We Testify and Planned Parenthood are proud to debut “Ours to Tell” — a short film about the power that comes with the freedom to access abortion. Directed by Academy Award-winning director Rayka Zehtabchi, produced by Ventureland in association with PRETTYBIRD, and featuring actress and comedian Natasha Rothwell, this film highlights what is at stake for many and, importantly, what many more have never had — the capacity to have control over their own bodies, and thus the power to decide their own futures. Through the real stories of four people, “Ours to Tell” spotlights what it means to a person’s future to have bodily autonomy and issues a call for compassion and self-determination. A departure from the way abortion is often portrayed, the film centers on voices that are rarely heard — including Black, Latinx, and transgender people.
The film debuts on the 47th anniversary of Roe v. Wade, and at a moment when communities of color, LGBTQ people and many others have been denied access to abortion — and people across the country face an unprecedented assault on the legal right to abortion.
In “Ours to Tell”, Hannah’s and Brittany’s stories make it clear that access to abortion is an issue of economic justice and opportunity. Abortion can be cost-prohibitive for some, as was the case for Hannah and Brittany. And yet access can also be a guardrail against homelessness or falling into poverty, as it was for Brittany.
For people who already struggle to access care, it is impossible to ignore that the recent wave of bans and restrictions make it nearly impossible to access abortion, because Roe never created equal access — though legal, abortion has always been out of reach for many people of color, people with low incomes, and LGBTQ people.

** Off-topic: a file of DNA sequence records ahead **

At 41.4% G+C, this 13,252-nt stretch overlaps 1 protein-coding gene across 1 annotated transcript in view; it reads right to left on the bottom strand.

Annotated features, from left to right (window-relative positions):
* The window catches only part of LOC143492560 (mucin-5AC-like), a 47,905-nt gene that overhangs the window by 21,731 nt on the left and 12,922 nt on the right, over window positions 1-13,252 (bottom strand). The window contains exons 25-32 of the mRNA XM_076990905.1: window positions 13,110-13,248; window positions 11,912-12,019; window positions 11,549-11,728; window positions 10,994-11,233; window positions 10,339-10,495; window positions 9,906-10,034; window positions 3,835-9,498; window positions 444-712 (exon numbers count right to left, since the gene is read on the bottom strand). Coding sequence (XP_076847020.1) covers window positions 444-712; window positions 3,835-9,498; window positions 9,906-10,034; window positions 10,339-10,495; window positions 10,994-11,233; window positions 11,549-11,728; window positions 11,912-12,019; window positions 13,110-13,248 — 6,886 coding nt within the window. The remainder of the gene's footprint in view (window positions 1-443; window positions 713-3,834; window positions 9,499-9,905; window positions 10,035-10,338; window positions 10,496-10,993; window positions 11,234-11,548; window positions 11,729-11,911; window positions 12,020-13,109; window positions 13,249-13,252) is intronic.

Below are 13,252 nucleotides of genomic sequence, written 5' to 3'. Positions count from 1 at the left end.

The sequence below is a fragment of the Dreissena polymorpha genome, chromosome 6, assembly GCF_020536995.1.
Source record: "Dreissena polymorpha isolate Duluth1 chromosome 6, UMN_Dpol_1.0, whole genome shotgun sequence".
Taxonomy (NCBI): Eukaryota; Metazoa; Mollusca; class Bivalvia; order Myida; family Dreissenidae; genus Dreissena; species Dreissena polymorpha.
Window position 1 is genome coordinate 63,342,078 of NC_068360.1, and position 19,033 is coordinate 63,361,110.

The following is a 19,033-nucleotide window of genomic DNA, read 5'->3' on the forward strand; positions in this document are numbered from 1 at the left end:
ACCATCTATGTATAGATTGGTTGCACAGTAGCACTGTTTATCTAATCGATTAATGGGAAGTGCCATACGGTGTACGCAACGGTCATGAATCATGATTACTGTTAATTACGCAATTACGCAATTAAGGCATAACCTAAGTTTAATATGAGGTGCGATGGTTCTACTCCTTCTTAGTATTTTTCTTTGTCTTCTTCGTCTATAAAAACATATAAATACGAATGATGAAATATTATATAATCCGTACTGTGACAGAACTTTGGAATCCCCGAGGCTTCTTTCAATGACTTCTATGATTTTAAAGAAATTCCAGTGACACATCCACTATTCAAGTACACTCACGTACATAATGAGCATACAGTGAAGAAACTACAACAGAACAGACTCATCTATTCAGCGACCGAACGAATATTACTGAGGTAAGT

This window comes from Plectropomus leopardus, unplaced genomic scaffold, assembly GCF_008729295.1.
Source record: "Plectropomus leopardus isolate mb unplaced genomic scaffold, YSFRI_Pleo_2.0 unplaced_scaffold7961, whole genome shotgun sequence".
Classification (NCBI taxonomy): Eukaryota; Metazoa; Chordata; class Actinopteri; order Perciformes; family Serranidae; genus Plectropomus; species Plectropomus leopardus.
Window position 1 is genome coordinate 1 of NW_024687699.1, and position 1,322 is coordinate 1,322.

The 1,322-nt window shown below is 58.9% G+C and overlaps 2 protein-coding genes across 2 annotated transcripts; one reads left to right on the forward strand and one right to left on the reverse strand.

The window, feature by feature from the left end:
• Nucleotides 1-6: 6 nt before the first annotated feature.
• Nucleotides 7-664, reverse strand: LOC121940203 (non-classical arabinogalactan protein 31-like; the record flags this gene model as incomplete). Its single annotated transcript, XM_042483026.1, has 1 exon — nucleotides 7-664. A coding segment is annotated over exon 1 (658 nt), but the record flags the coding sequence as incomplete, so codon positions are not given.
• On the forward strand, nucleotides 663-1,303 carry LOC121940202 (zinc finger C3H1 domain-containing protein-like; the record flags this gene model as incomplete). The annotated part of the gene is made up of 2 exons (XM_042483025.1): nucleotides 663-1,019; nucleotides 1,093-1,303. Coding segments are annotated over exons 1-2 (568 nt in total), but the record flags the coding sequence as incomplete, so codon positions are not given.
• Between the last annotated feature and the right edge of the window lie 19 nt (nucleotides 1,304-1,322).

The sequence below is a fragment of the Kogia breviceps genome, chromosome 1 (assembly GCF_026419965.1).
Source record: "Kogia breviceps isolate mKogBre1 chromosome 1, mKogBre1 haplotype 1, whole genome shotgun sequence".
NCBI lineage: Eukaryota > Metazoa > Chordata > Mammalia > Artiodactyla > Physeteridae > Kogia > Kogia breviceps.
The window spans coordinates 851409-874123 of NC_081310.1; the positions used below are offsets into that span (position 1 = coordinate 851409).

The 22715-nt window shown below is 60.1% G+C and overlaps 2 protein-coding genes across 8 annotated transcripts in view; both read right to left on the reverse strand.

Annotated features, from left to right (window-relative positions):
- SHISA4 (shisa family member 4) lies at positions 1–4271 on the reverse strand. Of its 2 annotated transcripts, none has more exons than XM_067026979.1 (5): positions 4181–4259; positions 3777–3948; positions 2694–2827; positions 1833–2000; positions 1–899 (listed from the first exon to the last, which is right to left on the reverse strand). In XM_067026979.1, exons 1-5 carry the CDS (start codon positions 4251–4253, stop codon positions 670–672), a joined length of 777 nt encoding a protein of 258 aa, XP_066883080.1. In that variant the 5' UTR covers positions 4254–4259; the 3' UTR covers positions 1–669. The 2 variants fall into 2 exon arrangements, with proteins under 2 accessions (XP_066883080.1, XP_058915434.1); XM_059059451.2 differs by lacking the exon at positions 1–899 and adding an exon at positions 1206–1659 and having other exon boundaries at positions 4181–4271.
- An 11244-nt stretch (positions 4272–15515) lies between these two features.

Although they managed to gain access to abortion, Nick’s story shows us that as a transgender, non-binary person the experience was fraught. They had to deal with a very gendered process that took a toll on their mental health and made accessing their abortion far more distressing than it should’ve been. For Nick and others who can gain access, the film makes it clear, that the abortion experience is not created equal. There remains much work to be done to make abortion inclusive of all identities and genders.
As restrictions against abortion become increasingly more stringent, the pool of people who remain able to access or afford an abortion is becoming frighteningly small.
As we see through Ylonda’s story in the film, for some access to abortion is accessible and without major obstacles. It is the kind of access all people should have — and far too many Black women are denied — freedom to decide what is best for your body and your family, with no barriers.
“Ours to Tell” shows us the world we could have — one where all people are able to access the health care they want, need, and deserve — with compassion and support. That’s the future we are fighting for.